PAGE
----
Archive for April 2011

A Secure Life Abroad – Part 6

I nearly called this ‘things that go hiss in the night’ as it is more about creatures than people and quite a number are the type that slither. It seemed that you could put up walls, wire and bars to deter the two legged type of danger but these obstacles acted more like a kids climbing frame for the local wildlife.

I had a good grounding in dealing with critters as I spent much of my childhood living in Trinidad which had an unhealthy array of biting, stinging and spitting wildlife. We lived in a big house on stilts next to a river which had an open storm drain down the side of it which was a highly desirable residence for most things reptile and it was hear that our cat Monty spent most his days hunting.

His favourite meal was snake ‘surprise’. The ‘surprise’ was that he would bring them into the house to show us how clever he was. He knew how to grab them behind the head, to avoid being bitten, and how to leap away when dropped on the floor. He would then sit quietly licking his private parts as all those humans around him screamed and fled.

Unfortunately sometimes there were no humans around to witness his bravery and, if he wasn’t hungry he would simply leave them there and wander off for us to find later. It ended up getting so dangerous we decided to find a new home for Monty but the decision came too late for him. A creature killed him in a strange way. A large lizard (brought in for a ‘play’) ran behind our big old fridge and Monty quickly followed. Unfortunately the fridge motor came on just as Monty was climbing through the fan belt. R.I.P. Monty.

Snakes were a hazard in many places I visited. In Freetown I was visiting our manager’s house which was located in a place called Signal Hill. It should have been called ‘snake hill’ as it was the area of choice for most of Sierra Leone’s reptile population. There were four of us sitting in cane chairs and drinking beer way into the night when something caught the edge of my vision.

Lying, curled up around the cross bar under one occupied chair was a very nasty looking snake and it did not look very amused. This was because the chair’s occupant was swinging his legs in a relaxed way and his sandaled heel was mesmerising the creature. As it swung I could see its forked tongue darting out and smelling it. “Hey Neil”, I said trying to sound casual. “Don’t worry but there is a snake under your chair”

He looked at me and I looked at him. “You are joking right?” His eyes sought my reassurance and there was none. “Crap” he muttered, and bent his head right down between his knees. He came nose to nose with the reptile. “Glug” (or something similar his yelled as they locked eyes. The snake blinked first and fortunately fled which is fortuitous as apparently it was lethal. To this day Neill brags about out-staring a Cobra.

I was lucky in that I was never bitten by a snake. The nearest I got was in Kenya when I found one wrapped around the base of my home’s toilet. It was me, it, a confined space and my golf clubs which I stored in a corner. I stared at my clubs, worked out the distance and chose a nine iron. The snake was no more but neither was my nine iron. It was weird but, until I was able to replace it, I always seemed to need a nine iron out on the course!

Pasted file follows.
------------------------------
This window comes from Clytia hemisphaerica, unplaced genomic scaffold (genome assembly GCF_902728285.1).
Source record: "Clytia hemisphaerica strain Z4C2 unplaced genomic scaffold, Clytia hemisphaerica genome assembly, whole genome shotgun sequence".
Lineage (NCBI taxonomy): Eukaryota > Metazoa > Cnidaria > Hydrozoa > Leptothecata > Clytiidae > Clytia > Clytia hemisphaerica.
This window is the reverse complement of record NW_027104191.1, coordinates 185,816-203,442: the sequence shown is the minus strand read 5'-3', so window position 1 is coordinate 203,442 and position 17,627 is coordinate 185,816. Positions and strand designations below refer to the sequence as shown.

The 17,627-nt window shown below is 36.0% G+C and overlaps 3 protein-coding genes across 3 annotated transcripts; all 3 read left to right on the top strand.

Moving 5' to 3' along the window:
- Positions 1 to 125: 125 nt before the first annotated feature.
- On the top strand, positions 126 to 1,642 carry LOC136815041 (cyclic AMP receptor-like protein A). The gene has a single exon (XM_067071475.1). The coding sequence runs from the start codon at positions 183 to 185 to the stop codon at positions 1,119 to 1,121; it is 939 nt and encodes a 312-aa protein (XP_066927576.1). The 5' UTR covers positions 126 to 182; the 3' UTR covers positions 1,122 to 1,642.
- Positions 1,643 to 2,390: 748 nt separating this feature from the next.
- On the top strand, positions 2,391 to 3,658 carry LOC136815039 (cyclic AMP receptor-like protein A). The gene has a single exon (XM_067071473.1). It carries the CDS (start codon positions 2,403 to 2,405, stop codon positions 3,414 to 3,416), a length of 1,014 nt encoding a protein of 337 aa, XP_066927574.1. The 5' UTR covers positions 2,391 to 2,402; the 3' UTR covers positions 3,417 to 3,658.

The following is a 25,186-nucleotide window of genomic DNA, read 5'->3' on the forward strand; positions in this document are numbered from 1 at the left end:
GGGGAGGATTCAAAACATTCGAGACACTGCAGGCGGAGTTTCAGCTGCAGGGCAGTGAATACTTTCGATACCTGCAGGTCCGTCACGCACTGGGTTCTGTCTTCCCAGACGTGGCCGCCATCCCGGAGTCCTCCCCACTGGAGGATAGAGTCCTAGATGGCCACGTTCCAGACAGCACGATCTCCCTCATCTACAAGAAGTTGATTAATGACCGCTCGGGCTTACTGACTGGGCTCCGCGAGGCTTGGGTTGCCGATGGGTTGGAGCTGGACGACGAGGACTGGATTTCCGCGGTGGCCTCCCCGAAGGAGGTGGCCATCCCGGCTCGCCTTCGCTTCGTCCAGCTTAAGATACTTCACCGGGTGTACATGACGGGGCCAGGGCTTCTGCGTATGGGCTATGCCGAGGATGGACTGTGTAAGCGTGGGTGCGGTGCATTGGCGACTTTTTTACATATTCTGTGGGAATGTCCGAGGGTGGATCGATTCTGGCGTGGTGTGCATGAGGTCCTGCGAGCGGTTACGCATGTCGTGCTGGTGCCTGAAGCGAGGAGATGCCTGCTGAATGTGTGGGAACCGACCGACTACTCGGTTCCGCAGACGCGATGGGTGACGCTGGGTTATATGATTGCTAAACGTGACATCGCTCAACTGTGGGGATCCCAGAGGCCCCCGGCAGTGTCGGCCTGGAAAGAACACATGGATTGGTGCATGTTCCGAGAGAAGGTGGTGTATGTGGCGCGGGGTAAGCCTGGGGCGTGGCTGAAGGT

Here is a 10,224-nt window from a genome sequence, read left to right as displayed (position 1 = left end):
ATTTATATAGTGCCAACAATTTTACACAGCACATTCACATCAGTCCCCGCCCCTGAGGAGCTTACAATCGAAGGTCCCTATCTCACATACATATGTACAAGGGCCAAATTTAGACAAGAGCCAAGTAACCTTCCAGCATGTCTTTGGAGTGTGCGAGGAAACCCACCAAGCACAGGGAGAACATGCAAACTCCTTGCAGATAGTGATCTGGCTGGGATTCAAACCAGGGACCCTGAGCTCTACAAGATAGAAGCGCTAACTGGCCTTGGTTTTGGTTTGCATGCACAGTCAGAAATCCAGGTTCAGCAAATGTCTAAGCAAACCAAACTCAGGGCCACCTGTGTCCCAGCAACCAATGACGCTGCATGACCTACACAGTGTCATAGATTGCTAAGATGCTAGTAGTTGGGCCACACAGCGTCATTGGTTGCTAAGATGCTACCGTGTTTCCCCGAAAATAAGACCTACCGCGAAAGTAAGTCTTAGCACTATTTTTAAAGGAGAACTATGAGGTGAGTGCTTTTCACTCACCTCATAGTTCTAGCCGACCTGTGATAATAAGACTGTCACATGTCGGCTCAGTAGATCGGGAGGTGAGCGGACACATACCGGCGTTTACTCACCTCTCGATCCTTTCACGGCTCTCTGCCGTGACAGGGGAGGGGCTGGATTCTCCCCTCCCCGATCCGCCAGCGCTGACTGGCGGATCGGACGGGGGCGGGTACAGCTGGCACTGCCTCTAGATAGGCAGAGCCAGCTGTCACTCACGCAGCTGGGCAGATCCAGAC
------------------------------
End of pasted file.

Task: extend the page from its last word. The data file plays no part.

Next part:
Can TMC Brain Power Still Save Money?

When I was at the TMC sharp end of the business I was a huge fan of employing clever people and, when possible, rewarding them for success in saving money for both my clients and my company I undertook quite a bit of research which confirmed to me that a good agent could bring an annual savings ROI of between 300% and 500%. Only trouble was that people were so focussed on taking any manpower cost out that they did not delve into the deeper implications of doing so.

Probably nothing much has changed in the last couple of years except that most of these clever folk have moved on to another industry. Headcount has given way to self book and people being employed are more likely to be for the lower skilled fulfilment side of these computer transactions. All cost is rightly under the microscope but is any allowance given to the need for savvy people who can look both inside and outside the box for service and savings opportunities?

As we all know, a booking computer is only as good as what is put inside it. It is also reasonably single focussed and can also be hoodwinked quite successfully when it comes to travel. Who is policing the content it stores? Who is fine tuning it? How often is it audited? Who is recognising the broader trends? This will become even more important soon as TMCs develop and refine their own yield and price capabilities.

I fear for a TMC industry that seems to be losing its own front line brains for the sake of saving a quick buck or two. Maybe someone will look at the same ROI figures that I did in the past and realise that employing smart people with the right incentives is an investment in saving money not just an unwelcome cost.

In some parts of the world there are big shortages of experienced staff as the market recovers. The UK is a good example where TMC stripped their staffing levels to the bone during the recession and now cannot get them back as demand rises. It is essential a way is found to maintain a core of bright ambitious people without having to chop them whenever the market varies. Corporates also need to think about this the next time they scream at their TMC to lower head count. They do not simply pop back when wanted any more.